Roasted Lam Shoulder
Oven-Roasted Lamb Shoulder

Lamb shoulder is a great cut of meat, too often overlooked in favor of more costly lamb chops and leg of lamb. When cooked properly, it is succulent and tender. Yes, it has saturated fat, but at 4 ounces of lamb per serving, it's not going to hurt and it will more than satisfy a meat craving. The spices and flavorings I use here are inspired by Portugal, where they use garlic, oregano, and piri piri peppers for a terrific chicken dish. Lemon-infused olive oil and fresh lemon juice cut through the fattiness for a sprightly flavor.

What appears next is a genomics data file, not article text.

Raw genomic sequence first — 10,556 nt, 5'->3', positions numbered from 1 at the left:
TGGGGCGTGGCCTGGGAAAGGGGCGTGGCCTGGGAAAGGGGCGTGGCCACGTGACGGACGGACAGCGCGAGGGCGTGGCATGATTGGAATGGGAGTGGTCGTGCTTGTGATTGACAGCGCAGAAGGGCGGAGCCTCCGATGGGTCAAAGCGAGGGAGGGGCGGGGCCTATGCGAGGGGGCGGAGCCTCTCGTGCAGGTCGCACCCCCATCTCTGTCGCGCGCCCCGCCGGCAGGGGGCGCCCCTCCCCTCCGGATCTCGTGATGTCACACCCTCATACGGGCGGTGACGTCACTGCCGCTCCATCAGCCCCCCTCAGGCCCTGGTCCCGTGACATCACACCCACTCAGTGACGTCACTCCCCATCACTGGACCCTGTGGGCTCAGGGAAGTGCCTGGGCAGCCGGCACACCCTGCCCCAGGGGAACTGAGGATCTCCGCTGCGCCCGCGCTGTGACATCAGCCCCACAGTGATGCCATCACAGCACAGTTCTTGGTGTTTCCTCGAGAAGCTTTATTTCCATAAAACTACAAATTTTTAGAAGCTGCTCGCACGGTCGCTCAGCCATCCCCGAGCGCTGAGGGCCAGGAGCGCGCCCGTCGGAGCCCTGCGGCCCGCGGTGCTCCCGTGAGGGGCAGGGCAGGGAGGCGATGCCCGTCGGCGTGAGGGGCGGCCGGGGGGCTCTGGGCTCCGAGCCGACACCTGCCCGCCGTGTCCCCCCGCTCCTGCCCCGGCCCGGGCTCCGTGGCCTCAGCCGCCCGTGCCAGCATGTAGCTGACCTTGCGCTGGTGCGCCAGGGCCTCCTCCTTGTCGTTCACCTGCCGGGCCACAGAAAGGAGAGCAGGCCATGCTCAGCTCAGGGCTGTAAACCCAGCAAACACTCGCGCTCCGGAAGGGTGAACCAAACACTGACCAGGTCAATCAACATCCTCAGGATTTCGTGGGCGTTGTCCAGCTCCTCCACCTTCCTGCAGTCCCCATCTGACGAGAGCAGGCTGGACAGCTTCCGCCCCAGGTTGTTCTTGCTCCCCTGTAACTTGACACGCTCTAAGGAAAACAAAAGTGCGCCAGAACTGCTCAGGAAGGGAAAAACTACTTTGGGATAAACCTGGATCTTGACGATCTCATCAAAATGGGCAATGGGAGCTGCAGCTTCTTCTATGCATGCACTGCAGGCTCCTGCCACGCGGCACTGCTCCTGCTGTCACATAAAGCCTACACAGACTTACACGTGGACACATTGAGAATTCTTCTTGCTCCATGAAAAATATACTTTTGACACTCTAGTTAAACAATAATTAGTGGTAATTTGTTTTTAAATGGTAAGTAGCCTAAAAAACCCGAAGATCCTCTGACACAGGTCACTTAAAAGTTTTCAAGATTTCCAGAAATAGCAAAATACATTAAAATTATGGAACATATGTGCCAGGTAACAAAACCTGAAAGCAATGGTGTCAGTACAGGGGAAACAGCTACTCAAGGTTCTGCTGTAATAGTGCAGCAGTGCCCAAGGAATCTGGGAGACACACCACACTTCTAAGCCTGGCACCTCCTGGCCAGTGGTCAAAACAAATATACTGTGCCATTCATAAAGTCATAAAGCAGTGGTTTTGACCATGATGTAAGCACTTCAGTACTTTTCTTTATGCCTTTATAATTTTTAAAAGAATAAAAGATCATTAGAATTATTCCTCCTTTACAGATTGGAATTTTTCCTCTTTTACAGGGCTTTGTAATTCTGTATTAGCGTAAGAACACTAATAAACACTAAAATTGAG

Serves 6
1 lamb shoulder (2 pounds)
1/4 cup lemon agrumato (lemon-infused olive oil)
15 cloves garlic, halved
1 cup fresh oregano leaves
20 piri piri chile peppers
Salt and fresh ground black pepper to taste
1 tablespoon paprika Juice of 1 lemon

Preheat the oven to 325 degrees F. Using a paring knife, make thirty 1-inch-deep, narrow slits all over the lamb. Rub the lamb all over with the lemon agrumato. Place the garlic, oregano, and piri piri chiles in the slits randomly. Rub the lamb liberally with the salt, black pepper, and paprika. Place the lamb in a roasting pan fitted with a rack. Roast until the lamb is crusty on the outside and a thermometer inserted in the center registers 160°F for medium, about 4 hours. Drizzle the lemon juice over the lamb. To serve, thinly slice the lamb across the grain. Serve with some good crusty bread and some onions and peppers.

Sally Wadyka is a Boulder, Colorado-based journalist who writes about nutrition, health and wellness.